a) Do you like raising livestock?
b) Is livestock rearing your major source of income?
c) How many livestock do you have? When did you sold last time? How much price could you sell it?
Definitely, the question c) is the right question to ask FACTS. The question a) is just asking his / her preference or feeling. And the question b) seems to ask fact, but actually, it is a question to ask “thinking” or “perception” of the respondent. In the question b), the respondent will think whether livestock rearing is his (her) major source of income, and he (she) will define the meaning of “major source of income” by himself (herself), and will give the answer. Thus, the answer thoroughly depends on his / her own perception about “major source of income”.
In fact, at many interviews, we tend to ask the respondents’ perception, not the real FACT. And as a result, in many cases, community development projects are based on only the perception of the people, not the real FACTS. That means such projects are not based on real issue of the communities, and there is not much possibility that such projects will become sustainable ones.

Analyzing the information and pointing out the issue
After collecting facts through observation, interview, and other means, you need to point out the issue of the community. It requires a process of analysis for finding out the issue. The followings are some tips or hints for analyzing the facts.

1) Focusing on natural resources

In any of the local communities especially in rural areas, most of the livelihood of those communities is very much depending upon natural resources surrounding them. If it is an agricultural community, the people require land, water, and forest resources for their productive activities. In a fishermen community, it is necessary to check the sea, lakes, or the rivers. There might be some other natural resources such as sand, rock, or grasses that can be utilized for producing something. In the issue analysis, you may focus on those natural resources, and check how the community people manage and utilize those resources.
2) Focusing on physical infrastructure
In the communities, various infrastructural facilities are playing important roles for the everyday life of their members. Roads, irrigation canals, bridges, water supply and drainage, or electricity are the infrastructures necessary for productive and other daily activities for the community people. Buildings such as schools, hospitals, or markets are also important physical infrastructure for the community members. Some of those infrastructure were constructed and maintained by the outsiders (mainly by government institutions), but there are many cases that the community people themselves are actively involved in managing those infrastructure facilities.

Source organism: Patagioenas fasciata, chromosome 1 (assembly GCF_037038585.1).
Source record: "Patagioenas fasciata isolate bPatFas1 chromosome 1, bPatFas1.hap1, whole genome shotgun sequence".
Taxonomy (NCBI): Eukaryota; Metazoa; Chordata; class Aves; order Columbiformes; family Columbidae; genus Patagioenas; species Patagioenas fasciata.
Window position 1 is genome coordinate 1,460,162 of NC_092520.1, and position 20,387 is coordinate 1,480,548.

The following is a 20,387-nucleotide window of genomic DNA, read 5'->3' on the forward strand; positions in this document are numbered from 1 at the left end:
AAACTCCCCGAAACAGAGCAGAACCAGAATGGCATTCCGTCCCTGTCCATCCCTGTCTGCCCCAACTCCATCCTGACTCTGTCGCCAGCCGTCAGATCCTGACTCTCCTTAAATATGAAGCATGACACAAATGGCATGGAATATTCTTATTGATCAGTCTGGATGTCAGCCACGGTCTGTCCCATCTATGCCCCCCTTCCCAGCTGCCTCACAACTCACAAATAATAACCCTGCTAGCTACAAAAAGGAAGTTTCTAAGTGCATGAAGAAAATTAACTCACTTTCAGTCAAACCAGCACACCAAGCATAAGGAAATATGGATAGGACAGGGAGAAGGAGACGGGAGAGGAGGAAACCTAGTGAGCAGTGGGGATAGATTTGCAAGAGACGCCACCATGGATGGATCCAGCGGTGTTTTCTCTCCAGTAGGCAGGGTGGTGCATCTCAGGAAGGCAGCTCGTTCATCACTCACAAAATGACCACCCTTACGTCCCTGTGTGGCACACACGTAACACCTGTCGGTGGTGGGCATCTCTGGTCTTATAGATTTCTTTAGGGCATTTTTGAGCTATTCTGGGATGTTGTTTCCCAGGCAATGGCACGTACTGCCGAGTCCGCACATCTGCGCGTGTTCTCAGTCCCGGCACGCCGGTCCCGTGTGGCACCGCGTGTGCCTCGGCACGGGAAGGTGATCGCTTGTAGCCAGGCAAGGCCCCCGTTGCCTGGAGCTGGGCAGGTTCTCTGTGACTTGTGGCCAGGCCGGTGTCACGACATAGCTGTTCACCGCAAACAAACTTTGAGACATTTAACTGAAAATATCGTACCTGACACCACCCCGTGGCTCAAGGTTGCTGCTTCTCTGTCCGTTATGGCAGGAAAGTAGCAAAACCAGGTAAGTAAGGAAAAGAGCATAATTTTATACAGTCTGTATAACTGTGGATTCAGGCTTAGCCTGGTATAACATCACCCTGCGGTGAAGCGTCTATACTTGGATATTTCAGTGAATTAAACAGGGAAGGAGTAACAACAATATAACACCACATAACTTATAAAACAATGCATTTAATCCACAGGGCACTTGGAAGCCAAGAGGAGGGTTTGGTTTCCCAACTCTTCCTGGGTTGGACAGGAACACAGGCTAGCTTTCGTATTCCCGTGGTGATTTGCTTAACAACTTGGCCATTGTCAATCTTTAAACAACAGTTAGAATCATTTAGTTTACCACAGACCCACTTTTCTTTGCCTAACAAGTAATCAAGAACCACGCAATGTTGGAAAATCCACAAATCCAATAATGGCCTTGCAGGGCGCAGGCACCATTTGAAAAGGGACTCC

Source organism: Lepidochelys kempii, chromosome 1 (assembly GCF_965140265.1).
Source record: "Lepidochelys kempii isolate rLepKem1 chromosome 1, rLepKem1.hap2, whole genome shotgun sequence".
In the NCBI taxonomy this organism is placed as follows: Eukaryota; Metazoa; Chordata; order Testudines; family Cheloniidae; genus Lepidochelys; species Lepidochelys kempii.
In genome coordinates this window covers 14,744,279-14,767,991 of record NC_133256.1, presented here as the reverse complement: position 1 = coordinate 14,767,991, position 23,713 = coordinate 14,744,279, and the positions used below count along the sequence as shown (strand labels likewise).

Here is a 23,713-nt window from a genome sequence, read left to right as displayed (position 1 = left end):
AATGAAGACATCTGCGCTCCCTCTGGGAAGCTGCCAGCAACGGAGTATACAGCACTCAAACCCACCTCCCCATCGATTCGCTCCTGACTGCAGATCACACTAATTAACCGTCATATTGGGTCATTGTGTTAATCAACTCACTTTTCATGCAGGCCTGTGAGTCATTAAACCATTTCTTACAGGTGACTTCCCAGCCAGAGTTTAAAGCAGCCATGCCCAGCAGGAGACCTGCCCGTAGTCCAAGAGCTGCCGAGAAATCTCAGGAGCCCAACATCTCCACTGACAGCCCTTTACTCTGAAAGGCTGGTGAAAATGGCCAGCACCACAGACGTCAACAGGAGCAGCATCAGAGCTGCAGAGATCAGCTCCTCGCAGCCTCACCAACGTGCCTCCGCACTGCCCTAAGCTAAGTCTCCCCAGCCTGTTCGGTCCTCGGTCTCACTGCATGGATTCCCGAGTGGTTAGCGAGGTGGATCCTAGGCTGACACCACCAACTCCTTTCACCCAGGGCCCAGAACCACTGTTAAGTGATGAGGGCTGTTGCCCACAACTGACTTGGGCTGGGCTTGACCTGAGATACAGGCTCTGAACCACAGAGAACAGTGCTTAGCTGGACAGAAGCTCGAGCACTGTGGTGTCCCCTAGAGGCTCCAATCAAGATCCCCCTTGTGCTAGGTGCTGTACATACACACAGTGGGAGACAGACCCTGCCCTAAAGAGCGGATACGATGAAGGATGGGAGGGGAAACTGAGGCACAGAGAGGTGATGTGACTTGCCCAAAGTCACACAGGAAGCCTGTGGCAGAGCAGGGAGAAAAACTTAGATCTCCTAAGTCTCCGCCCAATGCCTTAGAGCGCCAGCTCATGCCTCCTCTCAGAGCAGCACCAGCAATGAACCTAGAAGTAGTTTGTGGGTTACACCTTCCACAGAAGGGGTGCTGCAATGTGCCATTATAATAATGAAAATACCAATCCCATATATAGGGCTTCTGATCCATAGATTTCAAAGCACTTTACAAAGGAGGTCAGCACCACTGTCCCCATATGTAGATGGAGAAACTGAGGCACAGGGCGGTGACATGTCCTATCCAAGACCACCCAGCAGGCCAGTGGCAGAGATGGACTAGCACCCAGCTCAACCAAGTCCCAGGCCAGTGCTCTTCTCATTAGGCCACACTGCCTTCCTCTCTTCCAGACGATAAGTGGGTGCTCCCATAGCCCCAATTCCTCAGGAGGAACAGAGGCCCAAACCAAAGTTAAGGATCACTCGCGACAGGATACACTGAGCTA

3) Focusing on cultural matters
It can be said that not only physical conditions, but also cultural or traditional matters (events or rituals) are also important factors for the life of community people. There are various cultural occasions the community people gather, do something collectively, enjoy together, and as a result create sense of belongings among them. Thus, it is worth analyzing such cultural or traditional events or rituals to understand “un-visible” factors that make community people live together.

4) Analyzing through human aspects
More or less, all the items above are usually maintained or managed by community people themselves. In the process of issue analysis, it is required to check how the community people maintain, utilize, or manage the above factors. You can find out various groups or organizations involved in the management. There might be regulations or norms that control the management. There will be some decision making system in such groups or organizations.

If you look into human aspects of the community, it is also required to check the “diversity” of the community. In a community, there might be some minority groups such as ethnic / religious minority, economically backward families, disabled persons, or others. There should be gender un-equality in various aspects within the community. And as a result of such diversities, there might be some conflicts among them.

In addition, it is also necessary to analyze various stakeholders involved in the process of maintenance, utilization, or management. As stakeholders, there might be outside groups such as NGOs, private companies, government institutions, or academicians, etc. It is required to check the relations between community and outsiders.

5) Settling into macro context